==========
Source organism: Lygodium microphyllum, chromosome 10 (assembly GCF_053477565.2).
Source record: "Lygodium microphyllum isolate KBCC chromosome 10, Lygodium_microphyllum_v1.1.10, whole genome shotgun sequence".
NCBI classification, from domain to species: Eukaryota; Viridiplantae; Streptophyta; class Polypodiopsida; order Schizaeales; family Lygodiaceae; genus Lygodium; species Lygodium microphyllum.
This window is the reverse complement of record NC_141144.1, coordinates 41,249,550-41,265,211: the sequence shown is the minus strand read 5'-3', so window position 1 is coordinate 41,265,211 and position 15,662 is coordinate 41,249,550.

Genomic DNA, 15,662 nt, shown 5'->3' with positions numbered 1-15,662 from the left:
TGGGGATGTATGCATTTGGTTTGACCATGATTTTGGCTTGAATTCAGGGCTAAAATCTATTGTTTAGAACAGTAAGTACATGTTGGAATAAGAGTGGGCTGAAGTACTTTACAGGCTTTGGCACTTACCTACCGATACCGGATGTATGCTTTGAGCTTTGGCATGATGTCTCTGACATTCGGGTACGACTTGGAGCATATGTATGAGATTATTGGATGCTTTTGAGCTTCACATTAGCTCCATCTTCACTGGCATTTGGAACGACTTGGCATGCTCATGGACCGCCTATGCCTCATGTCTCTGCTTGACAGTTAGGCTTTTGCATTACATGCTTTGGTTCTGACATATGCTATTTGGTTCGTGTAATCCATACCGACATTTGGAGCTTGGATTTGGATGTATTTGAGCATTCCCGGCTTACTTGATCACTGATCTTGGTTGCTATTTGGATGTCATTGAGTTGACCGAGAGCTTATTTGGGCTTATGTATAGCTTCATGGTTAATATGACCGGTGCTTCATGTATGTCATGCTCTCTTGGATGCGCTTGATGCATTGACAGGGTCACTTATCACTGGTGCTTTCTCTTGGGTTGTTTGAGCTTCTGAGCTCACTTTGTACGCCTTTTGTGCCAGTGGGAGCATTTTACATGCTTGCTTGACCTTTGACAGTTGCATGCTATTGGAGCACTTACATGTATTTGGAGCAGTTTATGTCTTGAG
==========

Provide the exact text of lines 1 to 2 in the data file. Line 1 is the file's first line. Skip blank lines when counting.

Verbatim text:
Source organism: Lygodium microphyllum, chromosome 10 (assembly GCF_053477565.2).
Source record: "Lygodium microphyllum isolate KBCC chromosome 10, Lygodium_microphyllum_v1.1.10, whole genome shotgun sequence".